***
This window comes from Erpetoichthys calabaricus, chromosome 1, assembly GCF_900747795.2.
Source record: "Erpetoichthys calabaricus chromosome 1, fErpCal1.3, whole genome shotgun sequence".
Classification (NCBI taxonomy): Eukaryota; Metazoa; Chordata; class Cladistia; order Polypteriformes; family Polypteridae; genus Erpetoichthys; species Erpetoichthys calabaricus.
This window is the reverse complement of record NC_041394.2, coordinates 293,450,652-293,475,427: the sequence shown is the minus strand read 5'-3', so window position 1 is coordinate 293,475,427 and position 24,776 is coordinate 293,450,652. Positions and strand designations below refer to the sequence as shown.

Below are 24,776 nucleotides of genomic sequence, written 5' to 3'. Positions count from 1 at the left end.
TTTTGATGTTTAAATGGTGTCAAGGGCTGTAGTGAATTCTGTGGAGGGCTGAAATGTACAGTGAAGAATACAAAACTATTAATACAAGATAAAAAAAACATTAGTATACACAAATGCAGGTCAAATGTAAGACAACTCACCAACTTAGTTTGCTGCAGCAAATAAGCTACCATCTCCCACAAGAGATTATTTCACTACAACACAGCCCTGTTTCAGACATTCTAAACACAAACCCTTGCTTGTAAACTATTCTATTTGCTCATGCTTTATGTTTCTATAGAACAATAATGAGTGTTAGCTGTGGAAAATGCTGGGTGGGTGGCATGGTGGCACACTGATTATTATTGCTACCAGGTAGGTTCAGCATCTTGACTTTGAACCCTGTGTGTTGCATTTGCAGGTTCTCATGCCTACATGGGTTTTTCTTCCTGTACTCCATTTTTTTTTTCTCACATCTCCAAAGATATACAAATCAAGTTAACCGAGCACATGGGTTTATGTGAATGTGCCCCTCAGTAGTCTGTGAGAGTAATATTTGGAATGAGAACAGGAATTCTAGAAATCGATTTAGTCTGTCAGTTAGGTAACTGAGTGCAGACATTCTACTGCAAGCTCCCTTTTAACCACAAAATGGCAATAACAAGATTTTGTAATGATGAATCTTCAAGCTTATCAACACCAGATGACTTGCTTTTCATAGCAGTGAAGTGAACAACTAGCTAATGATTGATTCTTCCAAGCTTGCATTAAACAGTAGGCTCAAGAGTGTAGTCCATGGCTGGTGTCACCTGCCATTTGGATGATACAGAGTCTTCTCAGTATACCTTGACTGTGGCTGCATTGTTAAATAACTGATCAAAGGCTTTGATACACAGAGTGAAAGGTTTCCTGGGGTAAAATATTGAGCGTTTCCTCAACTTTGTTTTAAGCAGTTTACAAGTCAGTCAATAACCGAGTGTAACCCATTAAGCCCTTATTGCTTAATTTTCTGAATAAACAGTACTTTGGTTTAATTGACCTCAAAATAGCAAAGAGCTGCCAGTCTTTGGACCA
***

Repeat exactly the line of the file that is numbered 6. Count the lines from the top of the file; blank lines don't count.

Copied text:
TTTTGATGTTTAAATGGTGTCAAGGGCTGTAGTGAATTCTGTGGAGGGCTGAAATGTACAGTGAAGAATACAAAACTATTAATACAAGATAAAAAAAACATTAGTATACACAAATGCAGGTCAAATGTAAGACAACTCACCAACTTAGTTTGCTGCAGCAAATAAGCTACCATCTCCCACAAGAGATTATTTCACTACAACACAGCCCTGTTTCAGACATTCTAAACACAAACCCTTGCTTGTAAACTATTCTATTTGCTCATGCTTTATGTTTCTATAGAACAATAATGAGTGTTAGCTGTGGAAAATGCTGGGTGGGTGGCATGGTGGCACACTGATTATTATTGCTACCAGGTAGGTTCAGCATCTTGACTTTGAACCCTGTGTGTTGCATTTGCAGGTTCTCATGCCTACATGGGTTTTTCTTCCTGTACTCCATTTTTTTTTTCTCACATCTCCAAAGATATACAAATCAAGTTAACCGAGCACATGGGTTTATGTGAATGTGCCCCTCAGTAGTCTGTGAGAGTAATATTTGGAATGAGAACAGGAATTCTAGAAATCGATTTAGTCTGTCAGTTAGGTAACTGAGTGCAGACATTCTACTGCAAGCTCCCTTTTAACCACAAAATGGCAATAACAAGATTTTGTAATGATGAATCTTCAAGCTTATCAACACCAGATGACTTGCTTTTCATAGCAGTGAAGTGAACAACTAGCTAATGATTGATTCTTCCAAGCTTGCATTAAACAGTAGGCTCAAGAGTGTAGTCCATGGCTGGTGTCACCTGCCATTTGGATGATACAGAGTCTTCTCAGTATACCTTGACTGTGGCTGCATTGTTAAATAACTGATCAAAGGCTTTGATACACAGAGTGAAAGGTTTCCTGGGGTAAAATATTGAGCGTTTCCTCAACTTTGTTTTAAGCAGTTTACAAGTCAGTCAATAACCGAGTGTAACCCATTAAGCCCTTATTGCTTAATTTTCTGAATAAACAGTACTTTGGTTTAATTGACCTCAAAATAGCAAAGAGCTGCCAGTCTTTGGACCA